1. Hello, I am going to try this, makes sense for my situation. I am a single widow who loves to cook. I get tired of buying milk only to have it spoil before I can use it up. I can buy a gallon of milk, can in pints, and use as necessary without the milk spoiling before I use it up. Has to be the best canning idea I have seen yet.

    1. One thing you can do to extend your store-bought milk is to add a pinch of salt when you open the bottle. The salt [the original preservative] stops the bacteria turning it sour for at least a week. I’ve been doing this for many years. A pinch is too little amount to taste.

      1. Hi Lynne,
        Did u mean to add the pinch of salt before u can the milk? As in when u open a gallon of milk when u bring it home from town? Do u shake it or do u let it rest? How long do u waite before u can it?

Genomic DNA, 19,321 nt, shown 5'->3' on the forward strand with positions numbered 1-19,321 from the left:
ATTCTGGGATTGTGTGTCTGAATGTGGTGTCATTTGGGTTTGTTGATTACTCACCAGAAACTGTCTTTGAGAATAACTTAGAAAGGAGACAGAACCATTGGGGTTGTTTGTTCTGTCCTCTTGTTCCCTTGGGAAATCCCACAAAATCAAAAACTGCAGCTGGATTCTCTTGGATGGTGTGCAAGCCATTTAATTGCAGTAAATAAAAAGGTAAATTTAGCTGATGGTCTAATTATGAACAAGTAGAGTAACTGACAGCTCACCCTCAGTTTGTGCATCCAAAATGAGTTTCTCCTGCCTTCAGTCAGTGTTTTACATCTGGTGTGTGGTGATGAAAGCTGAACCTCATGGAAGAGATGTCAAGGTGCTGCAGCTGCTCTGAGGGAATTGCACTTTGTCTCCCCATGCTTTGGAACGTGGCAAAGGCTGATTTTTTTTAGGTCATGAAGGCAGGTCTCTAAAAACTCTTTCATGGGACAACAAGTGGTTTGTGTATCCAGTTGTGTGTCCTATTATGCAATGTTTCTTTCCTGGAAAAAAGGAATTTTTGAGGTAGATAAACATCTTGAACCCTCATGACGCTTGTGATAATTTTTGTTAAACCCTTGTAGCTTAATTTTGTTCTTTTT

2. I’m single so it take a while to go through a gallon, but it’s way cheaper than buying a half-gallon, so when I get it home, I fill up two 1-quart glass bottles that have been run through the dishwasher and are cool. I put the lids on and stick them in the back of the fridge, and then I drink the rest that is left in the gallon container. The milk lasts for a good 3 weeks or longer! Amazing! I love those glass milk jars (they are thicker than Mason jars). I now do that with my heavy cream, too.

          1. Wow! When i saw the title of the post, i said to self; i’ve gotta read thus one. And i did. I was amazed to learn of this process and if i find it necessary to can milk,i will learn. I plan to stock up on instant milk but this is an ulternative to keep in mind. Thanks so much for this valuable info.

          2. Emily Hutchinson

            Yes I totally found this out today it’s crazy how much the organic dairy lasts longer

          3. Interesting! My experience has always been the opposite: inorganic lasts longer, even tried a couple brands and different stores. Idk.